Sizzle a bit then set it off the heat. At this point, traditionally, a scrambled egg or two is made in a well in the center of the wok. All the “stuff” is pushed aside and the egg mix poured in the middle and rapidly stirred over the heat, then when cooked, mixed into the rest. I find it easier to just scramble the egg in frying pan, chop with the spatula and then mix it in. Less of it gets soaked into the fried rice that way ;-)

That’s it! Serve and enjoy.

Change-ups? The whole thing is a change up. Use canned shrimp if you like, or SPAM slivers, or leftover chicken in small cubes or pork shreds, or “whatever”!

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About E.M.Smith

A technical managerial sort interested in things from Stonehenge to computer science. My present "hot buttons' are the mythology of Climate Change and ancient metrology; but things change...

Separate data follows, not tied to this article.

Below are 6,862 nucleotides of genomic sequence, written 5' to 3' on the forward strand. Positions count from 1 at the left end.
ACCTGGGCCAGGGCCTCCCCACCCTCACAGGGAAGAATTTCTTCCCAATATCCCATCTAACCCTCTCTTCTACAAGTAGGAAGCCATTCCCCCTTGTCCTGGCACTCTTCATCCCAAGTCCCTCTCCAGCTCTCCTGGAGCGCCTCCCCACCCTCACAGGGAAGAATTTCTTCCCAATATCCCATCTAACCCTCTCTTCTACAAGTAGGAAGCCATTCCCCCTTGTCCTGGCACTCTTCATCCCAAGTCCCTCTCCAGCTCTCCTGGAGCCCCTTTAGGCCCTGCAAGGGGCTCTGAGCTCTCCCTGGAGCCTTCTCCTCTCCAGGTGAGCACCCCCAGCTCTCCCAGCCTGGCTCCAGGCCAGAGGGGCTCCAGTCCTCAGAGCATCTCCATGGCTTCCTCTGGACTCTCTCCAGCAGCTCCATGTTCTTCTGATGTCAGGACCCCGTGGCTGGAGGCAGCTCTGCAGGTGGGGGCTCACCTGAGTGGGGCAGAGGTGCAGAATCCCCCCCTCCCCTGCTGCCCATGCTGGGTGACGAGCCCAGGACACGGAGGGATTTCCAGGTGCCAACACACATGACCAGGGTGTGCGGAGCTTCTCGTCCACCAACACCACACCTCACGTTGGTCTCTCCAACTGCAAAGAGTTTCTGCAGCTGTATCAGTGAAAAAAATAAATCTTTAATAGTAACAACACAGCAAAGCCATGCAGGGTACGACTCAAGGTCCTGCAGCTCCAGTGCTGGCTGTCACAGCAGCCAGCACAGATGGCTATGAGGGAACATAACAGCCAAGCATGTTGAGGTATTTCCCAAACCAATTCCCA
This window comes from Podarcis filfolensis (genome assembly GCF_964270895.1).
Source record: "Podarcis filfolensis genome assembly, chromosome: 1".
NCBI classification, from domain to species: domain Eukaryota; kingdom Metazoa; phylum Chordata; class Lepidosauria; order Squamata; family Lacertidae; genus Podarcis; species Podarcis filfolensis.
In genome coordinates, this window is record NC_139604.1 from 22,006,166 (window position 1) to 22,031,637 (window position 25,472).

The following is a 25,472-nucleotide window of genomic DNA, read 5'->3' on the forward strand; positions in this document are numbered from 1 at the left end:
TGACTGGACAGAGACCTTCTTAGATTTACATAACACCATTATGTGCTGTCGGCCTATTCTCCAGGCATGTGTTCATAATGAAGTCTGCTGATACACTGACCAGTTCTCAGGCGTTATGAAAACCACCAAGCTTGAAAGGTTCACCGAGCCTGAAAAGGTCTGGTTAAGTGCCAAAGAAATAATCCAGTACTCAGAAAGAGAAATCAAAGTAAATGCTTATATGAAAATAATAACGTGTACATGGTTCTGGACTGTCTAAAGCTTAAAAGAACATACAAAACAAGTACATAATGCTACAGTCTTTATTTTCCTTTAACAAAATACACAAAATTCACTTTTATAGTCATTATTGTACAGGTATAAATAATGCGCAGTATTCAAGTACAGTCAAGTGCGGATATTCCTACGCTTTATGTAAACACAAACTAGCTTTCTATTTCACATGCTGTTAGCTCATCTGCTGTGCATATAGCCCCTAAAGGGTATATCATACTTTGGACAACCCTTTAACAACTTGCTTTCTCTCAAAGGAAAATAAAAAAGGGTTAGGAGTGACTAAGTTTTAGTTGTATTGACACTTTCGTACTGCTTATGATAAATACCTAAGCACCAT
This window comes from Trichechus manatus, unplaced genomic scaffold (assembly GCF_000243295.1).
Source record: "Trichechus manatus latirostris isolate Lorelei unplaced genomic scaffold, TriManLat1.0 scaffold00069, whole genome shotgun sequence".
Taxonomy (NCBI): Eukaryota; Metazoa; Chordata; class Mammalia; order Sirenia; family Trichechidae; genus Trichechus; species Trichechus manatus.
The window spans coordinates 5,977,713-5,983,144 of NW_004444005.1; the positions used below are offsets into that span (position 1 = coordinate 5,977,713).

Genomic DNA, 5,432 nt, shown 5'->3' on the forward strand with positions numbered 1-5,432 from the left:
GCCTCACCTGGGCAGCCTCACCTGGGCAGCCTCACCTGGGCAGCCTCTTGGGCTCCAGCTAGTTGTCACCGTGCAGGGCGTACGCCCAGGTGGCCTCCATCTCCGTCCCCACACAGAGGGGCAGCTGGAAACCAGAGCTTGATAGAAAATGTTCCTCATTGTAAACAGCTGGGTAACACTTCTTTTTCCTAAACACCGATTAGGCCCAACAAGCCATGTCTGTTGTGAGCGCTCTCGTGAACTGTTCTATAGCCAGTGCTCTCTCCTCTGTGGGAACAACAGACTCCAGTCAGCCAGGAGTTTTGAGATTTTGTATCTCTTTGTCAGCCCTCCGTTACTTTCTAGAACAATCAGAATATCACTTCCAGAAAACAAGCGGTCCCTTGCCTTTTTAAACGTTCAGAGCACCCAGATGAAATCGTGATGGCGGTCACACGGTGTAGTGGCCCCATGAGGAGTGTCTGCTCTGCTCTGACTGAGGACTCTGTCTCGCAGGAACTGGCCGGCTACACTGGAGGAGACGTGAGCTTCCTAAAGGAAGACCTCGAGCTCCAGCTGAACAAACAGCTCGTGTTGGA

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27 Responses to Quick Meals – 1

  1. Larry Ledwick says:

    Cool thanks!

    By the way the rule of thumb on rice that it takes 2x the water as the volume of dry rice needs to be tweaked slightly at high altitude. This is due to the lower boiling point of water at altitude (cooler cooking temp) and dry air (low humidity.

    I use a 3 oz scoop for rice, single serving one 3 oz scoop, two servings 2 scoops. To that 6 ounces of rice I will ad about 14 ounces of water, let it cook down until there is almost no water in the bottom of the pan and set off the heat to rest for a few minutes covered while I prepare the rest of the stuff that goes with it.

  2. H.R. says:

    E.M.: I use toasted sesame oil (black sesame oil) for fried rice. Yum!
    Garlic, onion, ginger, sesame, and soy; the five pillars of Chinese cooking.

    Nice post! That right there is some good solid Cooking 101 stuff.